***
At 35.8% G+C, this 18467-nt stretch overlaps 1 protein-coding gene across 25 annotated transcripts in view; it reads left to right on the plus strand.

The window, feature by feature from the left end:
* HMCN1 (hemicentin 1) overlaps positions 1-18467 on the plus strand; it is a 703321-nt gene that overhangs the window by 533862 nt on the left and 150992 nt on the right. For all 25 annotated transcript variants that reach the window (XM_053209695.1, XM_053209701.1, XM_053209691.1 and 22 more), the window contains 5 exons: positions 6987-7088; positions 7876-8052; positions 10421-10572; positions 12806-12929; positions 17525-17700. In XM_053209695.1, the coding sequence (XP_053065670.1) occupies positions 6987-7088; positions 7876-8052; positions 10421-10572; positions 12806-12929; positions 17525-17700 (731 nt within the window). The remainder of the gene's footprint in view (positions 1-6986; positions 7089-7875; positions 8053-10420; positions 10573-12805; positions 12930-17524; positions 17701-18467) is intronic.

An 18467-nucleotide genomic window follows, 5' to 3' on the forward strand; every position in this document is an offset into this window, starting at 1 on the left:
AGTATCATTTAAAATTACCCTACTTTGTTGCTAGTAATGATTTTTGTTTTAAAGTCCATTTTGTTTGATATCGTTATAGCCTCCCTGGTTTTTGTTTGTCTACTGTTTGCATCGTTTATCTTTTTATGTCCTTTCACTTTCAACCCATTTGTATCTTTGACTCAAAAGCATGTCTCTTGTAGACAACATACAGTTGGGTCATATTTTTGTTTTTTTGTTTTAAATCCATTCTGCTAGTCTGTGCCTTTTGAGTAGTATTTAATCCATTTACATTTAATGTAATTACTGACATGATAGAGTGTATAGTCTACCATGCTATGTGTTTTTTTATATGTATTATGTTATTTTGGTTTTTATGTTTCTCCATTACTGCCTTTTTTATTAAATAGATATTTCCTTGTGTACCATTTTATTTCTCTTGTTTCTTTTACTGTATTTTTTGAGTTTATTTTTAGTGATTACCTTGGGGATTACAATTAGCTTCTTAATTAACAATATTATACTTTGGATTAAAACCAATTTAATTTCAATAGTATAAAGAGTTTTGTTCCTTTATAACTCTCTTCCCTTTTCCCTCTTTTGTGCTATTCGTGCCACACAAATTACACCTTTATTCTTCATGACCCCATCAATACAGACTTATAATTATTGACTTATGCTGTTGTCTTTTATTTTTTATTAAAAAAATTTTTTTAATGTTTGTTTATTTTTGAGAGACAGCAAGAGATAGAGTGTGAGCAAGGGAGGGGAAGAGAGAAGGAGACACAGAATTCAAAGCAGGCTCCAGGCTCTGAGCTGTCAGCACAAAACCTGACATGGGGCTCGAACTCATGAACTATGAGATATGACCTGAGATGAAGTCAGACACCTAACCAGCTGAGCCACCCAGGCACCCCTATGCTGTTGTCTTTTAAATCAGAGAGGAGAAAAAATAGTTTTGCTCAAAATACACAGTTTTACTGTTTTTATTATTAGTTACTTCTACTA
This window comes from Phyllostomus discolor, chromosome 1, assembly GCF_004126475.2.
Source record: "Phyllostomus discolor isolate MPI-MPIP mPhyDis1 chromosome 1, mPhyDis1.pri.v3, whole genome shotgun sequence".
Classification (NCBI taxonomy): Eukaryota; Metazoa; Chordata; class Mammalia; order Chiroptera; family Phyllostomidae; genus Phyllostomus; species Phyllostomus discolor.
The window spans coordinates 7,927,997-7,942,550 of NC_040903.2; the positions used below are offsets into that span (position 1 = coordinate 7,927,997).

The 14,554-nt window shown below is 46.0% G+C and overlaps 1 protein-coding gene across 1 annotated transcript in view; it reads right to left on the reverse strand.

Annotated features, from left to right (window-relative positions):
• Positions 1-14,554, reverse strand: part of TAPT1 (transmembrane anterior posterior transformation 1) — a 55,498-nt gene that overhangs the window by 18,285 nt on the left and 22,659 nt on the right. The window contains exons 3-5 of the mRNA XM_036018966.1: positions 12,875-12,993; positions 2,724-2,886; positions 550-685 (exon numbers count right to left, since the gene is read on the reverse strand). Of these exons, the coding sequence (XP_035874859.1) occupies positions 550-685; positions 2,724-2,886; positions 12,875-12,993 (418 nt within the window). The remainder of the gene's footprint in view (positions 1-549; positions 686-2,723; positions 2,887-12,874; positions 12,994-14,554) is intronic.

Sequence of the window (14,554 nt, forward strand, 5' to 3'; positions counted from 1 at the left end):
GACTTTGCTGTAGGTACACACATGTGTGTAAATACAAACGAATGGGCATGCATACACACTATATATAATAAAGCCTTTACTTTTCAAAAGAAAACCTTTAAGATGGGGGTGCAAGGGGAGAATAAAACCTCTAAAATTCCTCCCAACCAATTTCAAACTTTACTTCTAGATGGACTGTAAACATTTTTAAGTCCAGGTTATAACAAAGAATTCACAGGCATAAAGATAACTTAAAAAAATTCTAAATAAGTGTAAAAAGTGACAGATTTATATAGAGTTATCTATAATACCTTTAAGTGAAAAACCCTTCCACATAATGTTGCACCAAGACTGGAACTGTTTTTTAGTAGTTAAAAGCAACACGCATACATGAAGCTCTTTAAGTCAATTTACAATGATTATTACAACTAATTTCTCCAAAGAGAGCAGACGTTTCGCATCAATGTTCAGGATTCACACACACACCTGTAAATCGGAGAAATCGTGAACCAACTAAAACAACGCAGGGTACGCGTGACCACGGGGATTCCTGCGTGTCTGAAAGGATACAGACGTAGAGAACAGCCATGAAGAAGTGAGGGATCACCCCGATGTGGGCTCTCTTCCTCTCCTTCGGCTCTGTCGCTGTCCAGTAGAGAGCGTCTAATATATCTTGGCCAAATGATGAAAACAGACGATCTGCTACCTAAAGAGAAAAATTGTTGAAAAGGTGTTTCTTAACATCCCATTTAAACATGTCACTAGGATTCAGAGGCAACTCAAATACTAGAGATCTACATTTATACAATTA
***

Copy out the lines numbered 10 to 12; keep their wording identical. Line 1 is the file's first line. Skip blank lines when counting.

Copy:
The 14,554-nt window shown below is 46.0% G+C and overlaps 1 protein-coding gene across 1 annotated transcript in view; it reads right to left on the reverse strand.

Annotated features, from left to right (window-relative positions):
• Positions 1-14,554, reverse strand: part of TAPT1 (transmembrane anterior posterior transformation 1) — a 55,498-nt gene that overhangs the window by 18,285 nt on the left and 22,659 nt on the right. The window contains exons 3-5 of the mRNA XM_036018966.1: positions 12,875-12,993; positions 2,724-2,886; positions 550-685 (exon numbers count right to left, since the gene is read on the reverse strand). Of these exons, the coding sequence (XP_035874859.1) occupies positions 550-685; positions 2,724-2,886; positions 12,875-12,993 (418 nt within the window). The remainder of the gene's footprint in view (positions 1-549; positions 686-2,723; positions 2,887-12,874; positions 12,994-14,554) is intronic.